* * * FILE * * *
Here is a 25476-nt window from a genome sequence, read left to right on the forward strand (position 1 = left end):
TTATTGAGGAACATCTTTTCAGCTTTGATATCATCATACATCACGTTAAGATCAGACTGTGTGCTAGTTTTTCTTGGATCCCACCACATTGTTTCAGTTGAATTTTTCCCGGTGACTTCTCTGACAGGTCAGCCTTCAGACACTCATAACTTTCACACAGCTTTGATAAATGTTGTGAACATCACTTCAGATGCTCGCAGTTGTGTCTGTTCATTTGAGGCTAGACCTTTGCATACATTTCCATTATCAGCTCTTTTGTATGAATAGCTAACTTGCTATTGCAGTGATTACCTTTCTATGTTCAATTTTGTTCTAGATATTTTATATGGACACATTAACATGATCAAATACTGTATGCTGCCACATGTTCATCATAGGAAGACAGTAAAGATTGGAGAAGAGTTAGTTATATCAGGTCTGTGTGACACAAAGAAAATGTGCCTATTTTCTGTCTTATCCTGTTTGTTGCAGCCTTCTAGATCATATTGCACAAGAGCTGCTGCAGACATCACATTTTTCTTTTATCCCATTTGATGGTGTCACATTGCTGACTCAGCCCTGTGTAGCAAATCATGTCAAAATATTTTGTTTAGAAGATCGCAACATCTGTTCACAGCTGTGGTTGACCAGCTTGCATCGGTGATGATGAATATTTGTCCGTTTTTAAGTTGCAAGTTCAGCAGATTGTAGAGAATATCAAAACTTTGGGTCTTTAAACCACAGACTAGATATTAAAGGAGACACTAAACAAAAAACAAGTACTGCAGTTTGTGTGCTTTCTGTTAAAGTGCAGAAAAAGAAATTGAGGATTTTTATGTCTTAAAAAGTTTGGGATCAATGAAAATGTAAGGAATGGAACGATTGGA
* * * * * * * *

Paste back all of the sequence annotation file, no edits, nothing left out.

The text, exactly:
Here is a 25476-nt window from a genome sequence, read left to right on the forward strand (position 1 = left end):
TTATTGAGGAACATCTTTTCAGCTTTGATATCATCATACATCACGTTAAGATCAGACTGTGTGCTAGTTTTTCTTGGATCCCACCACATTGTTTCAGTTGAATTTTTCCCGGTGACTTCTCTGACAGGTCAGCCTTCAGACACTCATAACTTTCACACAGCTTTGATAAATGTTGTGAACATCACTTCAGATGCTCGCAGTTGTGTCTGTTCATTTGAGGCTAGACCTTTGCATACATTTCCATTATCAGCTCTTTTGTATGAATAGCTAACTTGCTATTGCAGTGATTACCTTTCTATGTTCAATTTTGTTCTAGATATTTTATATGGACACATTAACATGATCAAATACTGTATGCTGCCACATGTTCATCATAGGAAGACAGTAAAGATTGGAGAAGAGTTAGTTATATCAGGTCTGTGTGACACAAAGAAAATGTGCCTATTTTCTGTCTTATCCTGTTTGTTGCAGCCTTCTAGATCATATTGCACAAGAGCTGCTGCAGACATCACATTTTTCTTTTATCCCATTTGATGGTGTCACATTGCTGACTCAGCCCTGTGTAGCAAATCATGTCAAAATATTTTGTTTAGAAGATCGCAACATCTGTTCACAGCTGTGGTTGACCAGCTTGCATCGGTGATGATGAATATTTGTCCGTTTTTAAGTTGCAAGTTCAGCAGATTGTAGAGAATATCAAAACTTTGGGTCTTTAAACCACAGACTAGATATTAAAGGAGACACTAAACAAAAAACAAGTACTGCAGTTTGTGTGCTTTCTGTTAAAGTGCAGAAAAAGAAATTGAGGATTTTTATGTCTTAAAAAGTTTGGGATCAATGAAAATGTAAGGAATGGAACGATTGGA